How to handle SATAN in your script?



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  • How to handle SATAN in your script?

    If one of your characters is the dark lord himself, does his appearance determine believability.

    Example: Can he appear as a black, 10 foot tall beast with horns and a long tail, and still be dramatic?

  • #2
    Although the character was called DARKNESS, the movie LEGEND presents, in my opinion, a very good depiction of the dark lord as a horned/hooved beast (great portrayal by Tim Curry)

    Glenn B


    • #3
      It depends on the context of your script. If set before the Renaissance, I see no reason why the description you listed would be taken in an unfavourable manner.

      If it's a "modern day" setting, you could have some problems.


      • #4
        The Deva'

        I think it's scarrier if it's just a force...or a manifestation like in The Omen.


        • #5
          I think to depict Satan with horns in a present day script might just be a little too much of a cliche. Many people no longer see Satan this way. Even Christians.

          But really I think it depends on your script. If it is a script about Witchcraft, then Satan could be depicted that way, or as a dark force.

          Personally I think you should make it more of a force of evil, a sound, a suggestion. In the Omen it was frightening because you could not see it. It set your mind free to make its own visualisation.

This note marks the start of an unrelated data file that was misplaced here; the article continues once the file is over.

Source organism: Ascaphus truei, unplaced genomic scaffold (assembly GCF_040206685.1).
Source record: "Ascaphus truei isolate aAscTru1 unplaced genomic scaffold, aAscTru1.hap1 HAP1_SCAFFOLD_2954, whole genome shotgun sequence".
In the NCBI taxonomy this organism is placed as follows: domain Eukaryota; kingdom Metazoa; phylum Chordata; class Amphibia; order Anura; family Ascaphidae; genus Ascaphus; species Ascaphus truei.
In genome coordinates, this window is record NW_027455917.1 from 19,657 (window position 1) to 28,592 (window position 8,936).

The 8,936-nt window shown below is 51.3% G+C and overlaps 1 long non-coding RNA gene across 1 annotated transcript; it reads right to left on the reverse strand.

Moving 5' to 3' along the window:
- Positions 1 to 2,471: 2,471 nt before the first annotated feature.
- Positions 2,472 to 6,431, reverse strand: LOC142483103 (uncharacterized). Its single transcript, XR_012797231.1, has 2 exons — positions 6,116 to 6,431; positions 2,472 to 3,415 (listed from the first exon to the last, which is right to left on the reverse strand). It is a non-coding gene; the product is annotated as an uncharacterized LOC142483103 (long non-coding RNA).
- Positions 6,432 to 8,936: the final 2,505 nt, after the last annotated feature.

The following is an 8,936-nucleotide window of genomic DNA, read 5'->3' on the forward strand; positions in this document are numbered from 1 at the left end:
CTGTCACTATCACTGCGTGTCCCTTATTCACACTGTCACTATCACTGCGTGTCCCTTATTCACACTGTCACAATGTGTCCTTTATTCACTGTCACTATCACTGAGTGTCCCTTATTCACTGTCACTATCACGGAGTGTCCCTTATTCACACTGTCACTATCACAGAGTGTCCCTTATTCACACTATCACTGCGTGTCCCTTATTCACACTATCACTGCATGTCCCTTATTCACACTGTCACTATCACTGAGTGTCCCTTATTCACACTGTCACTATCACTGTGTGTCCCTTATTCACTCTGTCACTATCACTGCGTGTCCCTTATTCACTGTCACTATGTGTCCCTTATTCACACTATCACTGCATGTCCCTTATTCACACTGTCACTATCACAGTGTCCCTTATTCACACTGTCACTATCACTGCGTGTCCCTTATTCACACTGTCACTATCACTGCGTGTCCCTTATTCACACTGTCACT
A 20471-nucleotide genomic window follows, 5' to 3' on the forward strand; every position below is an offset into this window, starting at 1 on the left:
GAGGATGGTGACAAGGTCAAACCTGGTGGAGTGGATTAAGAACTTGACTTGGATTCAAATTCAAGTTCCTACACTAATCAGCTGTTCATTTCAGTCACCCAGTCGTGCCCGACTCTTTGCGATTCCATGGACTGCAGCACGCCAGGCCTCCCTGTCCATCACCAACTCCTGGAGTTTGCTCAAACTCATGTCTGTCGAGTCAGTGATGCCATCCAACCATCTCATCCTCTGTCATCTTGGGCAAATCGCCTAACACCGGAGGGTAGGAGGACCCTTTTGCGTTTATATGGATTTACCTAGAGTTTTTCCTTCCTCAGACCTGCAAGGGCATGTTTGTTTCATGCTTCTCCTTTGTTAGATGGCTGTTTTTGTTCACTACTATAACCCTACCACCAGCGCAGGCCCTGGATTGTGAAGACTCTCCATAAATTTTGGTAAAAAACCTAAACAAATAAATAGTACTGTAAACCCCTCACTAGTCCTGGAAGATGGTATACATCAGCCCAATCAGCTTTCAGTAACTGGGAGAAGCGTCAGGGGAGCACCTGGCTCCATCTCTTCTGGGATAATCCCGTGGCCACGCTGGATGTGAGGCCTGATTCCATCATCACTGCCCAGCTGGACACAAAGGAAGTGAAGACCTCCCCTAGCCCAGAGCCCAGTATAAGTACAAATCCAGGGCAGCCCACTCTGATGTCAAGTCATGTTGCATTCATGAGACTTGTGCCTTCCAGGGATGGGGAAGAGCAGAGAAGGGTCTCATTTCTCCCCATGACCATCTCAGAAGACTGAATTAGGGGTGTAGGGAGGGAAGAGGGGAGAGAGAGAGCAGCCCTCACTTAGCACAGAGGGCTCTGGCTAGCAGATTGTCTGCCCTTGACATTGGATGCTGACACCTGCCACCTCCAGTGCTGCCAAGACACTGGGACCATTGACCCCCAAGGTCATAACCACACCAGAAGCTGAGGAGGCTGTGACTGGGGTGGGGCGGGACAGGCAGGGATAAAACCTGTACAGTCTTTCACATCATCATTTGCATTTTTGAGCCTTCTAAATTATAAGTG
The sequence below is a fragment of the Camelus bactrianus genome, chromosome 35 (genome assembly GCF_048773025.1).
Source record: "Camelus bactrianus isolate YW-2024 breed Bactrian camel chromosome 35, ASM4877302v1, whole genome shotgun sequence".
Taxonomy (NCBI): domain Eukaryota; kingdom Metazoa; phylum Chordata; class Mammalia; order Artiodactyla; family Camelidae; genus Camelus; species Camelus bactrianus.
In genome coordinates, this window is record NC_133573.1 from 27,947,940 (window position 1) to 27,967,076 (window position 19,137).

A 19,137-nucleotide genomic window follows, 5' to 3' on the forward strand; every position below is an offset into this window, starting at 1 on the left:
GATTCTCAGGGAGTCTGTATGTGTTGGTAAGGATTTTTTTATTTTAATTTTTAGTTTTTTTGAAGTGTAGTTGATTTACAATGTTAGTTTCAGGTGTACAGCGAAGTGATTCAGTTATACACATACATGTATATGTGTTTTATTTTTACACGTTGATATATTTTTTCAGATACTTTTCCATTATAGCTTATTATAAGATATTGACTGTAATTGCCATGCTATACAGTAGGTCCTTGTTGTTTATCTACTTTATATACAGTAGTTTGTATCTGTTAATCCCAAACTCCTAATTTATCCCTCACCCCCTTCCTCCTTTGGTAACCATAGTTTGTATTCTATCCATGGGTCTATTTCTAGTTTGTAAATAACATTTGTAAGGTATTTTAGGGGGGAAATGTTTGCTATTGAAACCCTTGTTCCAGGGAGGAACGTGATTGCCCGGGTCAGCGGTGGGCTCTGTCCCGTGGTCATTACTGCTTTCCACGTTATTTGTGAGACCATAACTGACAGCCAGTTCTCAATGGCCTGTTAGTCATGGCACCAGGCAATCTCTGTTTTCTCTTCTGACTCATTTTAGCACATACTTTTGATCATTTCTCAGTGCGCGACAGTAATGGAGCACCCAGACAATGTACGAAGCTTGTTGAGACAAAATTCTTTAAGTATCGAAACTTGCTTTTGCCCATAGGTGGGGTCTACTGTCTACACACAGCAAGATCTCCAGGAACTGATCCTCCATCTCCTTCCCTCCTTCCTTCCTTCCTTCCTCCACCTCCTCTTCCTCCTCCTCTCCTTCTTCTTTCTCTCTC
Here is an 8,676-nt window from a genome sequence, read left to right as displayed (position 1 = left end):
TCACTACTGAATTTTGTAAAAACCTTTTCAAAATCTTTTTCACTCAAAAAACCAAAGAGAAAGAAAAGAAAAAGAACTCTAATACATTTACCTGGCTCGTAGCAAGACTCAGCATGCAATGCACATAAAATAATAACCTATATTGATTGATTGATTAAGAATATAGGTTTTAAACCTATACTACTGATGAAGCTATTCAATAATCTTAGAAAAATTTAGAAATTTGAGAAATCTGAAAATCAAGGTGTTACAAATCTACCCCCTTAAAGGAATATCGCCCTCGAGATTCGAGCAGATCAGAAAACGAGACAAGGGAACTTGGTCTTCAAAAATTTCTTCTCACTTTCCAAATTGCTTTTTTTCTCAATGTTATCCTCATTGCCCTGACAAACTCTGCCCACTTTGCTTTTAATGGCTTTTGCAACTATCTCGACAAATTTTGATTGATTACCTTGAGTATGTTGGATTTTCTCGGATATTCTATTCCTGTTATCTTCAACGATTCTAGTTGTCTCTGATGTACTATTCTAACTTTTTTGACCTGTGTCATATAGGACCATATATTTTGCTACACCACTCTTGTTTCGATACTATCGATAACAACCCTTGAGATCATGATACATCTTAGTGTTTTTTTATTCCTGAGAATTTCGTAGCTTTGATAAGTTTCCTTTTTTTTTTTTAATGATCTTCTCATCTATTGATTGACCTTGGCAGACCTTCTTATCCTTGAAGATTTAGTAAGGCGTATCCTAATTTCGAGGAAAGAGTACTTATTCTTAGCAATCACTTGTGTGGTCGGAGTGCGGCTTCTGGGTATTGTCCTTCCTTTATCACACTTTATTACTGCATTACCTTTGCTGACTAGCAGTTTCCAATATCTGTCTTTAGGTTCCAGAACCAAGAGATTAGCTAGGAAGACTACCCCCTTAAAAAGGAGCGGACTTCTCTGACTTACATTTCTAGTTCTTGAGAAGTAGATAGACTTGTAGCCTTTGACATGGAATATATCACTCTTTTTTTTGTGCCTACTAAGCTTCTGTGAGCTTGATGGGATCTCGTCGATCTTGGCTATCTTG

Was watching Bless this Child earlier this week. All those animated gargoyles and flying demons were almost laughable. You really have to be careful with such images...The best way is to meditate on it, and write about your vision. Write screeds and screeds and see what your vision is. You'll be surprised at yourself.

          Good luck.



          • #6
            If you go for a very visual fright our either asking for a huge budget or laughability. I agree the best way to to use a force, something there, but not visiable. (also adds mystery) But if you need a visual I'd go with Strom Thurman, assuming he can stay awake long enough to read his lines and you don't mind having to change to occasional diaper.


            • #7
              Recently, the most effective Big D was utterly human and attractive, played to sublime effect by Viggo Mortenson in PROPHECY.

              No matter what visual you choose, one thing is for sure: crappy lines of demonic pseudo-dialogue (like a MORTAL COMBAT scenario) is gonna make "your" Satan suck regardless of the graphics. So I'd concentrate on the manner The Morning Star is handled before worrying about horns and hoovesif I were in your position .


              • #8
                I thought PROPHECY also had a nice modern day portrayal of him (Satan that is).


                • #9
                  wow, that's creepy; 2 posts on PROPHECY RE the Fallen One in the SAME MINUTE.

                  Insert Exorcist theme (Tubular Bells by Mike Oldfield) here...


                  • #10

                    It would be really spooky if we're both thinking of the same idea for our next screenplays. What's yours about?


                    • #11
                      Think Wallace Shawn


                      • #12